The ’55’s braking system is as complex as the rest of the car. A dual-circuit master cylinder is used for the front brakes, while a second master cylinder works the rears. One of the team’s more elegant packaging solutions was to remote-mount the twin brake boosters behind the driver’s and passenger’s head and feed them a vacuum signal from a pump that bolts to the back of one alternator – the ’55 uses two for its 12/24V electrical system.

 Staying with heavy-duty truck bits, the C30 Chev front suspension uprights were hung off the chassis by tubular control arms. Steering duties are handled by a high-mounted XF power-steering box, which has had its output shaft modified to extend down to what is essentially a standard pitman set-up.

Once the military theme was settled on, Rod set about tirelessly collecting genuine WWII memorabilia (a task which took some eight years) to construct the Chev’s awesome show display. Original Rolls-Royce toolboxes were procured along with a genuine WWII aviation uniform. A kneeling mannequin was made to sit behind the replica machine gun.

Although Rod has 15 years and thousands of hours invested in the build, it was always his intention to register the car. He worked closely with automotive engineer Werner Ihle of Transport Industry Consultants, and the ASRF TAC Chairman Con Mantzaris, as well as VicRoads engineers to make sure it was going to be roadworthy. The incredibly high level of finish along with the faultless engineering was the principal factor in VicRoads’ decision to permit Final Objective full restricted registration.

While ducking down the shops is a bit beyond its scope, the ’55 has seen street duty a number of times since completion – including the documented outing for Guinness World Records, and a quick squirt down Northbourne Avenue on the way to an exhibition run on the Summernats burnout strip.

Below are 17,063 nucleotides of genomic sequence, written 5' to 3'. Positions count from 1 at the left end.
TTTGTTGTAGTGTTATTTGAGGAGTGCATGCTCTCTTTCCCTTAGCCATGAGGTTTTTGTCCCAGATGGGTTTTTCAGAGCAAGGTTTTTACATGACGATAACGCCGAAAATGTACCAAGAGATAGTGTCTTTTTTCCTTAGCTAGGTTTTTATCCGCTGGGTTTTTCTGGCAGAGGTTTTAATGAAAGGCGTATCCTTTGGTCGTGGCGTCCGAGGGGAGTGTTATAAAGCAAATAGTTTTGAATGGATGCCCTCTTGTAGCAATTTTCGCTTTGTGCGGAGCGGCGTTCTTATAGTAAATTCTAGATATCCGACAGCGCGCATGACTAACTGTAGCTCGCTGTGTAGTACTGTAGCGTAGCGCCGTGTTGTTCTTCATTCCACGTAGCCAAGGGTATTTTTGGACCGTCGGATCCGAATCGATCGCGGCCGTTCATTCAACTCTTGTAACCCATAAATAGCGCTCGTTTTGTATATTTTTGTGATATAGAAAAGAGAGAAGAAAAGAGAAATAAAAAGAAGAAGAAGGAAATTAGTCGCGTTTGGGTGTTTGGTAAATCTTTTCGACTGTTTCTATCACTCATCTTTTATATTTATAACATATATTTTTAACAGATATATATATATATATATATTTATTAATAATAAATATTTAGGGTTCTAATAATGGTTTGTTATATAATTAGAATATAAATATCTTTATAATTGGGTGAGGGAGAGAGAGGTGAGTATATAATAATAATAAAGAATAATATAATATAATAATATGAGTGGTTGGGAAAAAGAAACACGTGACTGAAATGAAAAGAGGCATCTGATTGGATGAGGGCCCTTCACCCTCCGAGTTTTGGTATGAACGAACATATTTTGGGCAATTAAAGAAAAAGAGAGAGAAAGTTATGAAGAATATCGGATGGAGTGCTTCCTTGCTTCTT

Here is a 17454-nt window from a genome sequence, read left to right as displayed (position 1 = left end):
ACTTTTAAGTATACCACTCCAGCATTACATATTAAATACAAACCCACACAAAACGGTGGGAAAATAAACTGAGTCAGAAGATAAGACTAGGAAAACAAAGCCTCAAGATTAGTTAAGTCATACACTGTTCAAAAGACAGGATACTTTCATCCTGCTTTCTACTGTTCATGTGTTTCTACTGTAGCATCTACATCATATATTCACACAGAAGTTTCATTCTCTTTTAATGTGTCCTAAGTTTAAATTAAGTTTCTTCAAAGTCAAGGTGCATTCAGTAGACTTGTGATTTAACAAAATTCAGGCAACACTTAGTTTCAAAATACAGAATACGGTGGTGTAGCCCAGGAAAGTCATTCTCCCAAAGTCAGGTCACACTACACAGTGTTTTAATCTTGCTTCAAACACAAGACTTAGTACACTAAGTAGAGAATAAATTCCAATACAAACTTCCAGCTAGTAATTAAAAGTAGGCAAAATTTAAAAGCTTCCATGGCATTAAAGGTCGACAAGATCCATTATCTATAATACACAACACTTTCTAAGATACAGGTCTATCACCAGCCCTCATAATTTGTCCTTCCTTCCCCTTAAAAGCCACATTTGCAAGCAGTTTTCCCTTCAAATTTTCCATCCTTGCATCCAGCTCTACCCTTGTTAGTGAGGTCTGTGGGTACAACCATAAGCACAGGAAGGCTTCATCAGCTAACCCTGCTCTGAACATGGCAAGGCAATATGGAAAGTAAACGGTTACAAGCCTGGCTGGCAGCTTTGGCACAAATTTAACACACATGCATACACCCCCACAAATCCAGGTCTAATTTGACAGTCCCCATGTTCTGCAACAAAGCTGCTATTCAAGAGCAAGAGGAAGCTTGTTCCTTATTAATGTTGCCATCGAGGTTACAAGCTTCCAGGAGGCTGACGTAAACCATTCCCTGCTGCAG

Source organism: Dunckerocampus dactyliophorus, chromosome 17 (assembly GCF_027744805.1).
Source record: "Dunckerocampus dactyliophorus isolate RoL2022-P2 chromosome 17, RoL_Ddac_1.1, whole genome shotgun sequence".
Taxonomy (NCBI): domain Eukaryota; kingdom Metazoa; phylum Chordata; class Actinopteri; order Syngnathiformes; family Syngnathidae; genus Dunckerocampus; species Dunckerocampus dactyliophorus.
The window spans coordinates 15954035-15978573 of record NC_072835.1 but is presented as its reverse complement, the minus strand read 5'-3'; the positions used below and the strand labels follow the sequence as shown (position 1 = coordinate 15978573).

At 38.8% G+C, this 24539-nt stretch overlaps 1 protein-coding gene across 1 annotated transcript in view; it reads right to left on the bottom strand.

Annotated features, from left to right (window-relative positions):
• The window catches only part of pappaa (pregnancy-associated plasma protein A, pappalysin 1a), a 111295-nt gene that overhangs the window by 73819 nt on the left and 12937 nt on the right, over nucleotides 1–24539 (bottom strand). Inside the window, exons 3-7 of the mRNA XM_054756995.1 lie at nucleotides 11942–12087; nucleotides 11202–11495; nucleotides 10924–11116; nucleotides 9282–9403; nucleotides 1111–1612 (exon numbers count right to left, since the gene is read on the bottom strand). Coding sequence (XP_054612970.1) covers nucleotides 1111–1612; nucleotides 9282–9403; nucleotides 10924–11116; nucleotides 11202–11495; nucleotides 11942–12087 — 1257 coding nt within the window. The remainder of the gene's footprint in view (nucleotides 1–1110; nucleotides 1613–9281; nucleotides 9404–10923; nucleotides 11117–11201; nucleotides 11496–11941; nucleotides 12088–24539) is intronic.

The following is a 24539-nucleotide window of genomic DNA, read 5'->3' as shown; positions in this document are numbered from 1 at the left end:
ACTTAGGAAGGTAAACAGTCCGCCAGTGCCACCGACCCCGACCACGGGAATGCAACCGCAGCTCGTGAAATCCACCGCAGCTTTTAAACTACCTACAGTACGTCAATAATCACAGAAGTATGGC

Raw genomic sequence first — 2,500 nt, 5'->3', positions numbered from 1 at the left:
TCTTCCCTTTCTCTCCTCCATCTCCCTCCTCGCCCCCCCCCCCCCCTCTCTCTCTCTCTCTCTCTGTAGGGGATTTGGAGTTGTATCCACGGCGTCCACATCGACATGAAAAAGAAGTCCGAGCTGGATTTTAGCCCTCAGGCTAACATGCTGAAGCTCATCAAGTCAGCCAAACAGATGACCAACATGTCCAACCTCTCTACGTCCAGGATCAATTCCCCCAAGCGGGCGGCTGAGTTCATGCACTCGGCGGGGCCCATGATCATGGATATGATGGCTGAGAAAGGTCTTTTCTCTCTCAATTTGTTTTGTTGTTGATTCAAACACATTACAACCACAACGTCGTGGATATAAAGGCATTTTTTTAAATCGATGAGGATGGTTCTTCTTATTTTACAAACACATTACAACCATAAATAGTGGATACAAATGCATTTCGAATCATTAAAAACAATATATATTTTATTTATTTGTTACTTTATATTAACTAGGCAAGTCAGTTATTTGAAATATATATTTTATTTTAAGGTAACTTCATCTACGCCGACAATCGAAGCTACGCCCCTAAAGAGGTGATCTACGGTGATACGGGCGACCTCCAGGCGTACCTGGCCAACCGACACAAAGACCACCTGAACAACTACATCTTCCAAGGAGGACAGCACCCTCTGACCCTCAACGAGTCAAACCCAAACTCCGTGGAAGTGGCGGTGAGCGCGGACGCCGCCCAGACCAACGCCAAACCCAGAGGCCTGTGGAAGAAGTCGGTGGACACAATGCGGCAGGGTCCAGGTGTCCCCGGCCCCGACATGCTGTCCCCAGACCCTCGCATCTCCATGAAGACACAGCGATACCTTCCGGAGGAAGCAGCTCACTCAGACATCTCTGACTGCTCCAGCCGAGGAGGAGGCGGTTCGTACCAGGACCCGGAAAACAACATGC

It won Top Judged at Summernats in 2003 and garnered worldwide attention during its construction, so it will inevitably be wooing spectators at overseas events. Summernats Champion and Aussie ambassador is not a bad resume for any car.

Straight up, Rod acknowledges that much of Final Objective’s construction work was handled by Bill Mussett of Castlemaine Rod Shop (CRS) while he focused on keeping the business running to pay the bills.

Early on in the piece Ian Mapson put in the hard yards with Bill working on the car full time for the last five years. Lionel West is another CRS employee who spent many hours on the project, in fact every CRS staff member has worked on the car in one aspect or another. Rod estimates that along the way the equivalent of three of his 18-strong staff have been working on the car full time.

 As far as the V12 Merlin goes, finding written paraphernalia on how to tune, service and operate such an engine is near impossible and Rod is extremely thankful for the invaluable advice and help from John Wellwood in these areas. Without John’s help, which included useful hints such as the use of Penrite oil because of its particular suitability to the Merlin’s overhead cam configuration, that very special engine may not be running today.

While most of us would be chuffed to have built one or two high-end street machines, Rod Hadfield has built more than 30 during his 40-year involvement and obsession with modified cars and hot rods. Many of these projects are still in Rod’s possession and for just a dollar you can gaze at his huge array of cars and automotive memorabilia, such as the Hemi-powered T-roadster pictured above, at his Castlemaine museum.


Featured: April 2003

Cool info: Plenty of work is needed to keep a 3.5-tonne car under control. Suspension uses a CRS-built four-bar at the rear, with custom Koni coil-overs at each corner. Brakes are Ford F350 discs with six-spot calipers at the front and XF Falcon discs at the rear.
Paint: Blue/silver/yellow
Engine: V12 Rolls-Royce Merlin
Gearbox: Two-speed Lenco
Diff: Chev C30 truck
Wheels: American Racing
Interior: Hand-formed aluminium bucket seats, custom and WW2 instruments, on-board fire-extinguisher system



Photographers: Helmut Mueller, Paul Tuzson, Mark Bean